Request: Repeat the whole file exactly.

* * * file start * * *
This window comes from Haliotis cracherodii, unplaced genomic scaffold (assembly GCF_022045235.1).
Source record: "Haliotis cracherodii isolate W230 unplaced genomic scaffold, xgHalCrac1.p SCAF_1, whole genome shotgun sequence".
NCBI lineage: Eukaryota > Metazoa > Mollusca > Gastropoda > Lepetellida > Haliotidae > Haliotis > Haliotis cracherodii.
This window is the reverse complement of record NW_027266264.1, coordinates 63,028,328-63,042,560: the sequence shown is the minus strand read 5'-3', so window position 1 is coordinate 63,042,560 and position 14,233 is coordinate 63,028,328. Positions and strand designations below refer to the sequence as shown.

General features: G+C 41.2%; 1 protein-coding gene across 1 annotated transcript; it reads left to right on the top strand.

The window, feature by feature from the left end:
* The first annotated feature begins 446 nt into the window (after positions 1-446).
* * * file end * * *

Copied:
This window comes from Haliotis cracherodii, unplaced genomic scaffold (assembly GCF_022045235.1).
Source record: "Haliotis cracherodii isolate W230 unplaced genomic scaffold, xgHalCrac1.p SCAF_1, whole genome shotgun sequence".
NCBI lineage: Eukaryota > Metazoa > Mollusca > Gastropoda > Lepetellida > Haliotidae > Haliotis > Haliotis cracherodii.
This window is the reverse complement of record NW_027266264.1, coordinates 63,028,328-63,042,560: the sequence shown is the minus strand read 5'-3', so window position 1 is coordinate 63,042,560 and position 14,233 is coordinate 63,028,328. Positions and strand designations below refer to the sequence as shown.

General features: G+C 41.2%; 1 protein-coding gene across 1 annotated transcript; it reads left to right on the top strand.

The window, feature by feature from the left end:
* The first annotated feature begins 446 nt into the window (after positions 1-446).